Article
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Climate change is one of the most important issues among researchers, scientists, planners and politicians in the present times. Of all the climatic elements, temperature plays a major role in detecting climatic change. In this paper, MannKendall rank tests, Sen’s slope estimator and Lag-one serial correlation are used to demonstrate any existence of possible temperature trends in Ranchi and Lohardaga district of Jharkhand by analyzing the time series data of annual, seasonal and monthly average, maximum and minimum temperature from 1901 to 2002. The statistical tests are applied to monthly, seasonal and annual average minimum and maximum temperatures records. The analysis indicates that the average, maximum and minimum annual temperature records have a warming trend over the period 1901 to 2002. The study of linear trend indicated increasing trends in annual maximum, annual minimum and annual average temperatures. During 1901–2002 annual average, annual maximum and annual minimum temperatures increased about 0.0030C, 0.0020C to 0.0040C and 0.0030C respectively.
... Whether climate change 'causes' human violence, conflict and migration is a subject of great debate among scholars of this field. In our earlier work we pioneered quantitative research on the relationship between climate change and armed conflicts in Chinese and world histories (Zhang et al., 2007(Zhang et al., , 2005. In recent years, a large number of other studies using quantitative methods have emerged and they also identified a strong association between climate change and societal crises generally at macro-scales during the pre-industrial era (Degroot, 2018;Tol and Wagner, 2010). ...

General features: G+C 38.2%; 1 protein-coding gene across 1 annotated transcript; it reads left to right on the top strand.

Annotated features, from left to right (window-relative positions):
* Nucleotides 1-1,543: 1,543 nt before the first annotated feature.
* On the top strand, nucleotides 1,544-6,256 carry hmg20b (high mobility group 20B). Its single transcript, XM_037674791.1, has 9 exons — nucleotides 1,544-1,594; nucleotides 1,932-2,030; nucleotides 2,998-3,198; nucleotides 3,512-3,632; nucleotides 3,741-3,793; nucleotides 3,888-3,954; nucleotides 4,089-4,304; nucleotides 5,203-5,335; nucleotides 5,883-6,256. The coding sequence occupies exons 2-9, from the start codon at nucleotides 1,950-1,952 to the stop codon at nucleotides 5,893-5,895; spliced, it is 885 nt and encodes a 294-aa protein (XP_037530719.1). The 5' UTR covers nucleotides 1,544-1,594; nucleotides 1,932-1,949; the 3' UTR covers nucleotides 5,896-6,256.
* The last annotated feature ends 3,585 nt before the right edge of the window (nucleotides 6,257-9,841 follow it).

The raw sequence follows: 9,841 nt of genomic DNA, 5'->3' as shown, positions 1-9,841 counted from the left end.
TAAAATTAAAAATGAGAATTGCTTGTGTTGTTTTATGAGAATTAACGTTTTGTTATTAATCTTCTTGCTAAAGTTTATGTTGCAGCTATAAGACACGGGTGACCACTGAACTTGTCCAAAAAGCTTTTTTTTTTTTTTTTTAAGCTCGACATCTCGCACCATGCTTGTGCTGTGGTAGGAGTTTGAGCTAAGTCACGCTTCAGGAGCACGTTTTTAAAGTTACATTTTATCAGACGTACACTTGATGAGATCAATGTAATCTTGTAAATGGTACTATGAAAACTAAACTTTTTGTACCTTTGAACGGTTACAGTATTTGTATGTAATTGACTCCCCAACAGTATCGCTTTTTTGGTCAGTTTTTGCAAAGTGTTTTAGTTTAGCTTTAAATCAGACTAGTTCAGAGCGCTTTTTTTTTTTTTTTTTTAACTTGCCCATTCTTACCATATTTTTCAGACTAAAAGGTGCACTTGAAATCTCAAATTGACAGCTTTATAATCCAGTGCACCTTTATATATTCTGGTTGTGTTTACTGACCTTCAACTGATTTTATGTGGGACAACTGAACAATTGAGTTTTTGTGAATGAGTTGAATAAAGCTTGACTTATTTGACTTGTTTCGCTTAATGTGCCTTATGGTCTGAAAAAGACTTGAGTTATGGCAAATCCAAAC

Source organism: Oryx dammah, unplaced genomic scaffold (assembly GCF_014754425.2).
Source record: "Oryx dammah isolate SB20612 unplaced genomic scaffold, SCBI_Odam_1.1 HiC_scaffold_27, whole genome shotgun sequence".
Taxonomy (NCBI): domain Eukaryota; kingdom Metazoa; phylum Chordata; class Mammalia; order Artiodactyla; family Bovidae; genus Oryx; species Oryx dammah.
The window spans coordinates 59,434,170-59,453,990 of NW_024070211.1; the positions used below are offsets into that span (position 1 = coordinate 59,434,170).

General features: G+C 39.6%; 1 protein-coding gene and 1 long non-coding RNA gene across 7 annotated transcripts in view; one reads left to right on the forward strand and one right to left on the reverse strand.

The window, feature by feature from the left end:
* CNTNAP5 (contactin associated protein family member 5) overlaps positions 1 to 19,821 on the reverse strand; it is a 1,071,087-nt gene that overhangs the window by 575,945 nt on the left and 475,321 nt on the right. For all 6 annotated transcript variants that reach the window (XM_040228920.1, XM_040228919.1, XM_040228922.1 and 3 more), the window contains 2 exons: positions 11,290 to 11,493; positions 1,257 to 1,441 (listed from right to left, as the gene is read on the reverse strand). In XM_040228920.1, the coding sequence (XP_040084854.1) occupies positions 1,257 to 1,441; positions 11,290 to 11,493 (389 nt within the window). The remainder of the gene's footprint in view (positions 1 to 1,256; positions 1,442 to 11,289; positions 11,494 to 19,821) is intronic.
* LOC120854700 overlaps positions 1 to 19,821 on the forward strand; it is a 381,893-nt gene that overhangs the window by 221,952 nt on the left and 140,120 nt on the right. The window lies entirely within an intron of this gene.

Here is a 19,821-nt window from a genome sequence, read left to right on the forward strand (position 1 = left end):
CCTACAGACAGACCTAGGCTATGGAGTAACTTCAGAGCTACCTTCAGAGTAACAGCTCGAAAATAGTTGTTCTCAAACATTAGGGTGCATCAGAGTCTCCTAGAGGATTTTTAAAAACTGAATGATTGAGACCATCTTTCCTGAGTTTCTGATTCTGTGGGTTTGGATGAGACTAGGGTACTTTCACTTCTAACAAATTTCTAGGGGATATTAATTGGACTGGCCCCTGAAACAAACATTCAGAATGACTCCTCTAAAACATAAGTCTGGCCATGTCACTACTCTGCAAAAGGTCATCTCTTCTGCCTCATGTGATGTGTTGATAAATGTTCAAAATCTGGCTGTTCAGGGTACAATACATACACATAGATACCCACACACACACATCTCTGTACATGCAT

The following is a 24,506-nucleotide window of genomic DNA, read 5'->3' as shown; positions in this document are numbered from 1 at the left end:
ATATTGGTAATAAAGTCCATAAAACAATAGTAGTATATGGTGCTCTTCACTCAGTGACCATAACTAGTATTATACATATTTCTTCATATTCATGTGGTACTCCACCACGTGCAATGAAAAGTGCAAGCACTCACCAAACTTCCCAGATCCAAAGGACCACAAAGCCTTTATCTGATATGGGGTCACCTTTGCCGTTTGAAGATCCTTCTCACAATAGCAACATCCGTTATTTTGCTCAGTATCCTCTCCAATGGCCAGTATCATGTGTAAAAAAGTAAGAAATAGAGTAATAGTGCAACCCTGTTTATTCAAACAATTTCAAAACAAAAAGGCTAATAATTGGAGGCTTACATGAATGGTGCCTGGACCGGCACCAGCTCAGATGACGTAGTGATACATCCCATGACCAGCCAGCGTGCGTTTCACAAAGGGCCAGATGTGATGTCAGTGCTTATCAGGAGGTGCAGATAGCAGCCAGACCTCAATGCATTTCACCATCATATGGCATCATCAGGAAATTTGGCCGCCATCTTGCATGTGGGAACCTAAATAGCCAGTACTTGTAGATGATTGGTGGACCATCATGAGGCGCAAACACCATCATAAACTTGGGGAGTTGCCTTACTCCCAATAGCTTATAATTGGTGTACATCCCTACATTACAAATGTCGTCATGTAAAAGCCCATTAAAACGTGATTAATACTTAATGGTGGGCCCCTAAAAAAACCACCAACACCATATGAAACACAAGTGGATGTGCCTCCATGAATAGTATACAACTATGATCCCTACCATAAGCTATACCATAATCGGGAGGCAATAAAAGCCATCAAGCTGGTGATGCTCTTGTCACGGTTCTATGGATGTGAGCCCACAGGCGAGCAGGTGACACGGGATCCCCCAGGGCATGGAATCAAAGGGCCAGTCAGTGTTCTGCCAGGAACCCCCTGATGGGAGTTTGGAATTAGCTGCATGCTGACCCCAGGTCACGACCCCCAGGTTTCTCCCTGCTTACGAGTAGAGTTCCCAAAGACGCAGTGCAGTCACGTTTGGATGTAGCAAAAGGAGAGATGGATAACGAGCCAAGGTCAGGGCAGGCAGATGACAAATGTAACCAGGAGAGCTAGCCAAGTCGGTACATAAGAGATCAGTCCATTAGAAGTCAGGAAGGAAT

... Further study and cooperation between archaeologists, historians, climate scientists and global catastrophic risk scholars could overcome some of these limitations by identifying how the impacts of climate change translate into social transformation and collapse, and hence what the impacts of more rapid and extreme climatic changes might be. There is also the potential for larger studies into how global climate variations have coincided with collapse and violence at the regional level (Zhang, Chiyung, Chusheng, Yuanqing, & Fung, 2005;Zhang et al., 2006). However, these need to be interpreted and generalized with care given the differences between pre-industrial and modern societies. ...
Article